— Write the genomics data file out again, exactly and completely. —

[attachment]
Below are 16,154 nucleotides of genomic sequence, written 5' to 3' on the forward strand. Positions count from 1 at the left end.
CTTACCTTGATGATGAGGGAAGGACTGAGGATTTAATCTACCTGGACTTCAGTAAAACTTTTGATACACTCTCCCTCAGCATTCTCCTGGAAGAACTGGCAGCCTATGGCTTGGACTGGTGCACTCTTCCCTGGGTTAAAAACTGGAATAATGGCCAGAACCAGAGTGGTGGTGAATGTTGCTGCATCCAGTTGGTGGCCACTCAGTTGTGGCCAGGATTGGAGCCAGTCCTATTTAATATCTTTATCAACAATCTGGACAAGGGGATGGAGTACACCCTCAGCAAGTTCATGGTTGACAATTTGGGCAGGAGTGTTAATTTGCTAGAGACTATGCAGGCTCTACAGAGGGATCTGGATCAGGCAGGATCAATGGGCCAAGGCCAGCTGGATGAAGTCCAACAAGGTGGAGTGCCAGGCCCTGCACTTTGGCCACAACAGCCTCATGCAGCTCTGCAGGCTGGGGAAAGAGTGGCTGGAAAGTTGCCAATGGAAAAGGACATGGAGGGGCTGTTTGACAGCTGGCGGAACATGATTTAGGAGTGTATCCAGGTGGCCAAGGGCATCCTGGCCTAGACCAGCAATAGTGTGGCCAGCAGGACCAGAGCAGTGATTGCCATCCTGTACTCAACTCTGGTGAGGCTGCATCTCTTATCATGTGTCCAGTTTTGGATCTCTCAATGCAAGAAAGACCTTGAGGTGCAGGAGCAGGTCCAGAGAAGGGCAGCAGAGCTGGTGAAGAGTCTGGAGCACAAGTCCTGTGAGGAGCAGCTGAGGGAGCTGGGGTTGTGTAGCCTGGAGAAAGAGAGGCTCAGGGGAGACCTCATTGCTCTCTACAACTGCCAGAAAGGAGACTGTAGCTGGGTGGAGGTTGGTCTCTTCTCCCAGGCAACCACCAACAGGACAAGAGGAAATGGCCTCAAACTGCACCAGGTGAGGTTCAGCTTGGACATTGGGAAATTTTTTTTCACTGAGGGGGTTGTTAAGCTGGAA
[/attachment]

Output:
Below are 16,154 nucleotides of genomic sequence, written 5' to 3' on the forward strand. Positions count from 1 at the left end.
CTTACCTTGATGATGAGGGAAGGACTGAGGATTTAATCTACCTGGACTTCAGTAAAACTTTTGATACACTCTCCCTCAGCATTCTCCTGGAAGAACTGGCAGCCTATGGCTTGGACTGGTGCACTCTTCCCTGGGTTAAAAACTGGAATAATGGCCAGAACCAGAGTGGTGGTGAATGTTGCTGCATCCAGTTGGTGGCCACTCAGTTGTGGCCAGGATTGGAGCCAGTCCTATTTAATATCTTTATCAACAATCTGGACAAGGGGATGGAGTACACCCTCAGCAAGTTCATGGTTGACAATTTGGGCAGGAGTGTTAATTTGCTAGAGACTATGCAGGCTCTACAGAGGGATCTGGATCAGGCAGGATCAATGGGCCAAGGCCAGCTGGATGAAGTCCAACAAGGTGGAGTGCCAGGCCCTGCACTTTGGCCACAACAGCCTCATGCAGCTCTGCAGGCTGGGGAAAGAGTGGCTGGAAAGTTGCCAATGGAAAAGGACATGGAGGGGCTGTTTGACAGCTGGCGGAACATGATTTAGGAGTGTATCCAGGTGGCCAAGGGCATCCTGGCCTAGACCAGCAATAGTGTGGCCAGCAGGACCAGAGCAGTGATTGCCATCCTGTACTCAACTCTGGTGAGGCTGCATCTCTTATCATGTGTCCAGTTTTGGATCTCTCAATGCAAGAAAGACCTTGAGGTGCAGGAGCAGGTCCAGAGAAGGGCAGCAGAGCTGGTGAAGAGTCTGGAGCACAAGTCCTGTGAGGAGCAGCTGAGGGAGCTGGGGTTGTGTAGCCTGGAGAAAGAGAGGCTCAGGGGAGACCTCATTGCTCTCTACAACTGCCAGAAAGGAGACTGTAGCTGGGTGGAGGTTGGTCTCTTCTCCCAGGCAACCACCAACAGGACAAGAGGAAATGGCCTCAAACTGCACCAGGTGAGGTTCAGCTTGGACATTGGGAAATTTTTTTTCACTGAGGGGGTTGTTAAGCTGGAA